I am a brand new artist hot off the UA training coming to a school near you. This is my first round of teaching with Upstream Arts and it’s been quite the learning experience for me, and hopefully our participants. My first observation in watching UA teaching artists lead a class was how structured each session was, down to the minor details. Have you ever thought about where you stand when you’re giving instructions? Are your feet planted to the floor or are you shuffling around? How can you restate that question as a statement? “What did you see?” “Tell me what you saw.” How can you explain this activity with the fewest words possible? This is what we practice in our artist training. Structure. Keeping it concise.

Every class begins with our Guidelines for Good Graces, as a reminder of how to treat people and more importantly, treat yourself. The guidelines are followed by the schedule, written on the whiteboard for everyone to be prepared for what’s to come. We then move into introductions. Us UA artists receive the curriculum a few days in advance, detailing every step of each activity with variables should the participants need an extra challenge. Even the set up and take down of the class is highly organized. We get to the site half an hour early to unpack our gear and go over curriculum. After the class we pack up the gear, which fits ever so snuggly in Tetris-like arrangement in our bins, and give feedback to each other on the activities we lead.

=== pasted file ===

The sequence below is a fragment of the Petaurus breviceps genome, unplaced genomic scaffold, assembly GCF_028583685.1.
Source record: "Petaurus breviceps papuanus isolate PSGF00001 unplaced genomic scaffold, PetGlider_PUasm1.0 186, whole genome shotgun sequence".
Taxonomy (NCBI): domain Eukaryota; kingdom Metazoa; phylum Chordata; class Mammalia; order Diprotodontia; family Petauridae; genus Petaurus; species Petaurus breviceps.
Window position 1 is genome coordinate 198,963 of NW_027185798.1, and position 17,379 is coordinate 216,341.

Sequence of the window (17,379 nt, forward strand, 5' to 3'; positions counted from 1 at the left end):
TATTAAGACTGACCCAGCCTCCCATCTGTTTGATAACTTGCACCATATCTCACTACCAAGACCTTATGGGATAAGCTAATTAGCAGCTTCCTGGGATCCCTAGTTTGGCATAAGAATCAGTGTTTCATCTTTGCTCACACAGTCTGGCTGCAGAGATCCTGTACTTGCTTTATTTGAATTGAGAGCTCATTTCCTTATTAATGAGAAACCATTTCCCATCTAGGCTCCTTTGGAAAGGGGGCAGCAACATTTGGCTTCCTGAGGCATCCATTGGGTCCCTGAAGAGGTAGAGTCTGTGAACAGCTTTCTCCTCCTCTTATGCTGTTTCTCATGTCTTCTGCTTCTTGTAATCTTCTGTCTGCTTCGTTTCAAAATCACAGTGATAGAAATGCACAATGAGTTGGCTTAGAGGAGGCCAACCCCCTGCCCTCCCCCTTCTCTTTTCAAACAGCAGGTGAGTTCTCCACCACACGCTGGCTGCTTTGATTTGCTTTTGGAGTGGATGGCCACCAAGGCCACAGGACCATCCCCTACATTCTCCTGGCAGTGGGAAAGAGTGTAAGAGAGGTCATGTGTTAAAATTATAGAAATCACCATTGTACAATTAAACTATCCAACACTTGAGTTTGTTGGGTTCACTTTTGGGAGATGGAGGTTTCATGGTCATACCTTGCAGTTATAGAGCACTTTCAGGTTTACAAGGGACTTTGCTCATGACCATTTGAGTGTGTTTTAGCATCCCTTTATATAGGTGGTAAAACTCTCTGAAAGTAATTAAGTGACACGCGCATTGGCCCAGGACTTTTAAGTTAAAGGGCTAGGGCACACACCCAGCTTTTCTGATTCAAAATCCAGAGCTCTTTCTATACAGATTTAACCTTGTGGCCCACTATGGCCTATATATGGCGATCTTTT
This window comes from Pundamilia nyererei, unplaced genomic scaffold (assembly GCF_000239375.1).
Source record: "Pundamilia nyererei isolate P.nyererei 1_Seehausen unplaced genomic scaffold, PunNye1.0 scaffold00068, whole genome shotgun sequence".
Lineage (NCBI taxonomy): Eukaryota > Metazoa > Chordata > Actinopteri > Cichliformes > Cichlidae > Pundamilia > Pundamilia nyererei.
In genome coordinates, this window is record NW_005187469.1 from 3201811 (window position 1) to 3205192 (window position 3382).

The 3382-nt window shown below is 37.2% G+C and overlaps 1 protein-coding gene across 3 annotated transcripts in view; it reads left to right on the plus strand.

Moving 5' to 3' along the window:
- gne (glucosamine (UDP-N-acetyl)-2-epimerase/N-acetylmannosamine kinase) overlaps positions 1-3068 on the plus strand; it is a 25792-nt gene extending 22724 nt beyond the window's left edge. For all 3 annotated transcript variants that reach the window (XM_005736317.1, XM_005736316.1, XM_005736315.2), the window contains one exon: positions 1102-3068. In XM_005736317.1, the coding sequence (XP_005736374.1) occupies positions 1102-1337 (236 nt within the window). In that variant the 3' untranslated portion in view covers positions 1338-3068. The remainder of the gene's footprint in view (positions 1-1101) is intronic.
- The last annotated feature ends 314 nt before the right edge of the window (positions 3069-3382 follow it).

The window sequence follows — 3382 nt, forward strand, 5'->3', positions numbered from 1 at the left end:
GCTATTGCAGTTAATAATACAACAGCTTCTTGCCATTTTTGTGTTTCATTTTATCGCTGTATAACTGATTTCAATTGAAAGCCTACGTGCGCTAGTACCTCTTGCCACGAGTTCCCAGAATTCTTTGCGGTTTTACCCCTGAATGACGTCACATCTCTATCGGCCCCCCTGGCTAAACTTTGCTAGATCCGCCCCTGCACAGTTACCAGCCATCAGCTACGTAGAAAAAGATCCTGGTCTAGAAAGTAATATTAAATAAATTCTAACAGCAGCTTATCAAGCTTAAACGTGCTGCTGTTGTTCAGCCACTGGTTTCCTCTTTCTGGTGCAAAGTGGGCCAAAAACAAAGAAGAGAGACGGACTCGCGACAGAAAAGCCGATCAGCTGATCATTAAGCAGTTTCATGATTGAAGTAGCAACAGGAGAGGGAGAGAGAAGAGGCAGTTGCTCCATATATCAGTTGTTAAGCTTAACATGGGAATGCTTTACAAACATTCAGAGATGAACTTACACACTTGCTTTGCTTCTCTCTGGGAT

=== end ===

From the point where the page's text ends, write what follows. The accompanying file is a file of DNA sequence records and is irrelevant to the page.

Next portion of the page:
I find that it is this structure and knowing what to expect in the hour we have together that allows our participants to open up and to feel safe taking a risk. Most of our participants have not experienced many of the activities and art forms we explore in our classes. Having that structure and keeping it concise creates the space for safe risks and artistic choices to take place.

Since training and teaching with Upstream Arts, I have without a doubt become a stronger teacher overall. A great deal of this growth in my teaching strengths stems from their structure. Now, when I teach for other arts organizations, I write down the schedule for the students, I go over some guidelines, and I give short, concise instructions. Low and behold, this magic doesn’t just work on our disability population. It turns out that most of my students feel more comfortable being creative when they’re given a structure.

Post by Lindsey Cacich, Upstream Arts Teaching Artist